English to Arabic Translation

Arabic is a language spoken predominantly in the Middle East  — but is also spoken in countries all over the world. The language has also influenced other languages, including Bengali, Croatian, English, German, Hindi, and Malay (among others). Find out how to translate English to Arabic for business, school, or travel.

 

The Arabic language is a Semetic language (Syro-Arabian) that formed between 1 and 4 C.E. It’s the Lingua franca (common language) of the arab world. 422 million people all over the world speak Arabic. 

 

Countries that speak Arabic as a first language include:

 

  • Algeria
  • Bahrain
  • Chad
  • Egypt
  • Iraq
  • Jordan
  • Kuwait
  • Lebanon
  • Libya
  • Morocco,
  • Qatar
  • Somalia
  • Sudan
  • Syria
  • United Arab Emirates
  • Yemen

 

It has influenced Persian, Turkish, Kasmiri, and Malay. It is the fifth most-spoken language in the entire world. It is also the official language of 26 states. It was used by scientists, mathematicians, and philosophers in Europe the Middle Ages, so many European languages ‘borrowed’ Arabic words that are now used in everyday vocabulary.  The Quran and Hadith were both written in Arabic, so the language is also the liturgical language of Islam. 

 

There are more than 20 dialects of Arabic as it is spoken in so many areas of the world. Some of the most common dialects of Arabic include:

 

  • Baghdad Arabic
  • Bedouin
  • Chadian Arabic
  • Egyptian Arabic 
  • Libyan Arabic 
  • Moroccan Arabic 
  • Sudanese Arabic 
  • Tunisian Arabic 
  • And many more

English to Arabic Translation

Translating English to Arabic is much more difficult than translating English to languages that use the Latin alphabet, as Arabic uses Arabic alphabet. 

 

Trying to learn Arabic online? Need fast translations for travel, school, or business? We recommend using machine translation software that has an Arabic translation tool and can easily translate text to speech, such as the MyLanguage app, available on Google Play for Android or the Apple Store for iOS. 

 

Software such as Google Translate or Microsoft’s language learning app doesn’t offer the same English translation accuracy as paid apps. 

Arabic Translators

English-Arabic translators and translation services often charge more than translators for languages within one language family. The costs of translating long documents can still be considerable, so we recommend inputting the text into a language translation software program or app (especially since translation apps are now accurate and easy to use). 

 

Check out our online translation tool that can help you learn basic words and phrases, such as hello in other languages

More Online Translation 

At Vocre, we believe that you shouldn’t need to hire a pricey translator to simply communicate with someone. Our automated translation app can translate both written and oral communication.

 

We offer more online translation in the following languages:

 

  • Albanian
  • Armenian
  • Basque
  • Belarusian
  • Bengali
  • Bulgarian
  • Catalan
  • Chinese
  • Croatian
  • Czech
  • Esperanto
  • Estonian
  • Filipino
  • Finnish
  • French
  • Greek
  • Gujarati
  • Haitian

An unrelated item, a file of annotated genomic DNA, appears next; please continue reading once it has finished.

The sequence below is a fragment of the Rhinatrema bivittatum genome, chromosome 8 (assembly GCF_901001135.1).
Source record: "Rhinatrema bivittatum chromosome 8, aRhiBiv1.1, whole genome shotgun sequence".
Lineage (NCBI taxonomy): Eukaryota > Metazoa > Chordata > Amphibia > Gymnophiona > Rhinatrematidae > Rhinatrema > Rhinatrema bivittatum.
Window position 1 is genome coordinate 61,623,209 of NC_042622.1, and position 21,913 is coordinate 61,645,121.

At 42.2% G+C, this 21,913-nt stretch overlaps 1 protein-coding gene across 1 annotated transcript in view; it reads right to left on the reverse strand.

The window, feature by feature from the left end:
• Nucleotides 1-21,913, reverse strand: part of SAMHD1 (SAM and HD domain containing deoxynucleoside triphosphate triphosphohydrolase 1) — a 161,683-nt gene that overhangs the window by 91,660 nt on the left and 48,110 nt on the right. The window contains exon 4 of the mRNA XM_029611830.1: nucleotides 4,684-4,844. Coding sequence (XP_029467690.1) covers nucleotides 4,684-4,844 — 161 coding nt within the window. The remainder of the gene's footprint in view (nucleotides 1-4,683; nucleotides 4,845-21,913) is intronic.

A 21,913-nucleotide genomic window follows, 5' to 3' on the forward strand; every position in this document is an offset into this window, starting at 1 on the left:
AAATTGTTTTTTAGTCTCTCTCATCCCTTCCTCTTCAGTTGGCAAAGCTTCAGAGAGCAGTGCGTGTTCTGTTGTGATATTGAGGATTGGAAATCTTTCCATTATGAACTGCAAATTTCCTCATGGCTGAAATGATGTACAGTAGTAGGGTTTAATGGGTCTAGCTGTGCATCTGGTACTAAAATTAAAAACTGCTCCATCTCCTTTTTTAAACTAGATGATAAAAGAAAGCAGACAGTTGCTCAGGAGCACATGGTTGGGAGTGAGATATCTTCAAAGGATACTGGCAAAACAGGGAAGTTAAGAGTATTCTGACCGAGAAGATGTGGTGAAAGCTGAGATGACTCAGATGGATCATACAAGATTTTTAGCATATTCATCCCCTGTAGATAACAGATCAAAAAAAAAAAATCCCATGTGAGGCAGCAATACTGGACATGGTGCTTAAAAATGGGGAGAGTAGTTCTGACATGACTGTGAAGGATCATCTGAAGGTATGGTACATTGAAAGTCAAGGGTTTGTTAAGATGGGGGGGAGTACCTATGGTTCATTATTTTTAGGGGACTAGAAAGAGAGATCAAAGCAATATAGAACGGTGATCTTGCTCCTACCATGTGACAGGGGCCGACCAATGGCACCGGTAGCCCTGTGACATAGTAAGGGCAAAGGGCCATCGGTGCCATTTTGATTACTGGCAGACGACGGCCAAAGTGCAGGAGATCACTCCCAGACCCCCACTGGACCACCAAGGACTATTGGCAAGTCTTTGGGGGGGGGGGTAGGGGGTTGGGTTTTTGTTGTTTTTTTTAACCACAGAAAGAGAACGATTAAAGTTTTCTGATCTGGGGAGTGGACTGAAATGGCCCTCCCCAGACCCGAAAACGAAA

• Hebrew
  • Hindi
  • Icelandic
  • Italian
  • Japanese
  • Korean
  • Macedonian
  • Malay
  • Nepali
  • Norwegian
  • Polish
  • Portuguese
  • Romanian
  • Russian
  • Spanish
  • Swahili
  • Swedish
  • Telugu
  • Thai
  • Turkish
  • Vietnamese
  • Yiddish

English to French Translation

The language of French is a Romance language and is the third most-widely spoken language in the European Union. It is the second most-widely spoken language in Canada (after English) and is one of the official languages of Canada. In the U.S., French is the fourth most-widely spoken language in the country. 

 

Overall, about more than 275 million people around the world, and it’s the fifth most-widely spoken language. It’s the second most-popular second-language in the world.  

 

It is most widely spoken in areas of the world where France once controlled (and where the government currently controls), such as French Polynesia, some Caribbean islands, and French Indochina (now Vietnam, Laos, and Cambodia). 

 

The most common dialects of French include:

 

  • Acadian French
  • African French 
  • Beglian French
  • Canadian French
  • Louisiana Creole
  • Quebec French
  • Swiss French

 

As Lebanon was also once under French rule, the language is still used in the country; yet, the government strictly controls when Arabic is used and when French can be used. 

English to French Translation

Translating English to French is much more difficult than translating Spanish to French or English to Germanic. This is because French is a Romantic language whereas English is a Germanic language.

 

The French language pronounces many letters and letter combinations completely differently than the English language does. There are also many different French accents. 

 

Trying to learn French online? Need fast translations for travel, school, or business? We recommend using machine translation software that has an French translation tool and can easily translate text to speech, such as the MyLanguage app, available on Google Play for Android or the Apple Store for iOS. 

 

Software such as Google Translate or Microsoft’s language learning app doesn’t offer the same English translation accuracy as paid apps. 

French Translators

English-French translators and translation services don’t charge as much as other language translators, as French and English translators are easier to come by than other language translators. Yet, the costs can still be considerable if you’re trying to translate longer texts, so we recommend inputting the text into a language translation software program or app.